HBO's latest comedy-drama series The White Lotus has received rave reviews from critics.
The show, which began in the UK this week after a successful US run, focuses on the entitled guests and exhausted staff at a luxurious hotel in Hawaii.
"This nightmarish vision of paradise is the comedy of the year," said The Independent in a five-star review.
The Telegraph added: "Even though White Lotus is the hotel from hell, you'll want to check in for the duration."
The series is created, written and directed by Mike White, whose previous film and TV credits include Pitch Perfect 3, Beatriz at Dinner, The Emoji Movie and School of Rock.
American Pie actress Jennifer Coolidge and Baywatch's Alexandra Daddario feature as some of the hotel's guests in the show, along with Friday Night Lights star Connie Britton.
Meanwhile, Murray Bartlett and Natasha Rothwell play senior members of staff catering to their every whim.
"Dreadful rich people make for brilliant TV, but it is rare to see their privileges and prejudices skewered with such relentless precision," said The Evening Standard's Katie Rosseinsky, awarding it five stars.
"White's characters can be monstrous, but they are so carefully wrought (down to the paperbacks that they're pretending to read on their sun loungers) that they also feel painfully human."
The Guardian's Lucy Mangan also gave the series full marks, labelling it "a magnificently monstrous look at how the other half live".
"None of the guests is wholly villainous," she said. "White is too good to make it that easy for us: the entire point has to be their horrifying relateability.
"How they unthinkingly accept services rendered. How they assume their money buys everything (and these are but high-end middle-class Americans - nowhere near what you might call the truly rich)."
The first episode opens with one character, Shane (Jake Lacy), waiting in an airport lounge having just spent his holiday at the White Lotus.
Asked by fellow passengers whether a rumour about a guest having died there is true, he confirms it is and tells them the body is being flown home on the plane they are about to board.
The show then flashes back to a week earlier as viewers wait to find out who died, and how, over the following episodes.
The Independent's Ed Cumming suggested the "brilliant ensemble cast" and the script "never relaxes into easy stereotypes".
"Even the worst monsters have vulnerabilities, but the downtrodden service staff aren't blameless."
He continued: "Extreme wealth can become a prison for the selfish, but it's more comfortable than poverty. Even in this nightmarish vision of paradise, there are plenty of human remains, and this sharp, funny series, quite possibly the comedy of the year so far, is all the richer for it."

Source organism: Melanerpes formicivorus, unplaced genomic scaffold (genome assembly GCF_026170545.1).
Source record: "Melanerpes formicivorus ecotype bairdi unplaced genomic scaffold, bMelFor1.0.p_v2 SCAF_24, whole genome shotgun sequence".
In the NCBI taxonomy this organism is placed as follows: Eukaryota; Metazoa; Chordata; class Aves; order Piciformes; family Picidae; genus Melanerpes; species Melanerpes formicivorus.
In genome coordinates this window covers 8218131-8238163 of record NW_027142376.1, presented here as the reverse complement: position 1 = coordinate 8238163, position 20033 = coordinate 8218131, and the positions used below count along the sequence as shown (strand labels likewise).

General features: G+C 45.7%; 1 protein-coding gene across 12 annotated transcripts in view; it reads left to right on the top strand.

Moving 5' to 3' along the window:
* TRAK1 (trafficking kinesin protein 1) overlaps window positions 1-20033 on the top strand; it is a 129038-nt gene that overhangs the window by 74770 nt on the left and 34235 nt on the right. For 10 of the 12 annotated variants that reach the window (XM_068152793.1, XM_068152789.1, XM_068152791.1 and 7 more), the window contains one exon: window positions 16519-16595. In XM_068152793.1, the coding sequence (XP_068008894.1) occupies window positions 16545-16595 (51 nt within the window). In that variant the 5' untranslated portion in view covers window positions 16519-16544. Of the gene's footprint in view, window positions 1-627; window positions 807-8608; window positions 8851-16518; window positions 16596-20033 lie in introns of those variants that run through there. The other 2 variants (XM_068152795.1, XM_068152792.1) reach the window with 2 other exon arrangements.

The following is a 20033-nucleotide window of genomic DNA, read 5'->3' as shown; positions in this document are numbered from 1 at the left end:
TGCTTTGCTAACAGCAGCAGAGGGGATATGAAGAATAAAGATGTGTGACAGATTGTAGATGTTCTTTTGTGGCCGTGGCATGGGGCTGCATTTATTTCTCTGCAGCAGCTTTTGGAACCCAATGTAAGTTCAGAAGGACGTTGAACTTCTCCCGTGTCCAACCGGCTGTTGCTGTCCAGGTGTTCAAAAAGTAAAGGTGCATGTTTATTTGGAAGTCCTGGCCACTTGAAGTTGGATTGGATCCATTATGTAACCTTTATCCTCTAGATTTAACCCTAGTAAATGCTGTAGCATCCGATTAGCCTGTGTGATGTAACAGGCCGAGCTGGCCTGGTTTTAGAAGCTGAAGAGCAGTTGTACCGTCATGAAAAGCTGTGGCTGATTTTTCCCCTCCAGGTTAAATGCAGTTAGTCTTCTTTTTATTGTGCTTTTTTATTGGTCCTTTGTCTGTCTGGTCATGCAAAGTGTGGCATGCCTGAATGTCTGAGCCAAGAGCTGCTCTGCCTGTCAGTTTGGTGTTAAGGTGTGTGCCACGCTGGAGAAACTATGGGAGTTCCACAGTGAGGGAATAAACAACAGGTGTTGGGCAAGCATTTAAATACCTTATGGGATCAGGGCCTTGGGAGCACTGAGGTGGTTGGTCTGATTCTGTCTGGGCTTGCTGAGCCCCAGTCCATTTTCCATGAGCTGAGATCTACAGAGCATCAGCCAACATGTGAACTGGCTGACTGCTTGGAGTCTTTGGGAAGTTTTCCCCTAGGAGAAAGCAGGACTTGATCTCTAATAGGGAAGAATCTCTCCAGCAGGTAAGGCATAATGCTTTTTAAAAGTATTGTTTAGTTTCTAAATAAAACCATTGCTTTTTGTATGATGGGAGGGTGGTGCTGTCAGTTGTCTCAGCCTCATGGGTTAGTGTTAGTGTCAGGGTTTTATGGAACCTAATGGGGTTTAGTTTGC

The White Lotus concluded in the US last week but the first episode was only broadcast in the UK on Monday.
The whole series has been made available on streaming service Now, while weekly episodes are broadcast on Sky Atlantic.
Overall, the comedy lands somewhere between Agatha Christie and Gossip Girl, according to The Telegraph's Benji Wilson, who dished out four stars.
What The White Lotus does "brilliantly", he wrote, "is redefine what paradise and perfection mean in the age of Instagram".
"More than ever we are obsessed with how our lives appear to others. So if The White Lotus isn't attempting anything new then it still goes about its task of skewering some zeitgeisty anxieties with real devilry."
Writing in The Times, Carol Midgley said: "Played out, thrillingly, is the rot that lurks beneath silk and diamond exteriors, people oozing entitlement but no empathy. When you are paying this much how can anything be good enough? It is a self-made hell in paradise: delicious."
Midgley, another writer to give five out of five, referred to the many viewers who said they felt underwhelmed by the first episode following all the glowing reviews.
"If you watched episode one of The White Lotus and thought, 'Yes, quite good, but I'm not feeling the five-star ravings I've heard about it,' then I say this: keep the faith and rest assured that it gets stonkingly good very soon, episode four being its peak, which is when most dramas tread water," she advised.
"I have watched all six and, trust me, you're in for a treat."
In another five star review, Empire's Boyd Hilton said: "With its gaggle of selfish characters living in a bubble of privilege, The White Lotus initially feels like the latest in a long line of HBO series about entitled white people behaving thoroughly obnoxiously - Succession, The Undoing and Big Little Lies come to mind.
"As giddily entertaining as those shows are, do we really need to spend six hours in the company of more super-rich a-holes? Improbably, yes. It soon becomes clear this is a much edgier, more gleefully transgressive show."
However, reviewing the show last month when it started in the US, The Washington Post's Inkoo Kang struck a slightly less enthusiastic tone.
"There's plenty here of White's tart sensibility, queer boundary-pushing and serrated observations of how self-loathers tend to spread their wretchedness to those around them," she said.
"The trollish timing of the show's premise - that vacations are wasted on those who least need it - certainly deserves some grudging admiration. But a swerve late in the series disappointingly sails the story toward calmer waters. Once the turbulence is over, only froth remains."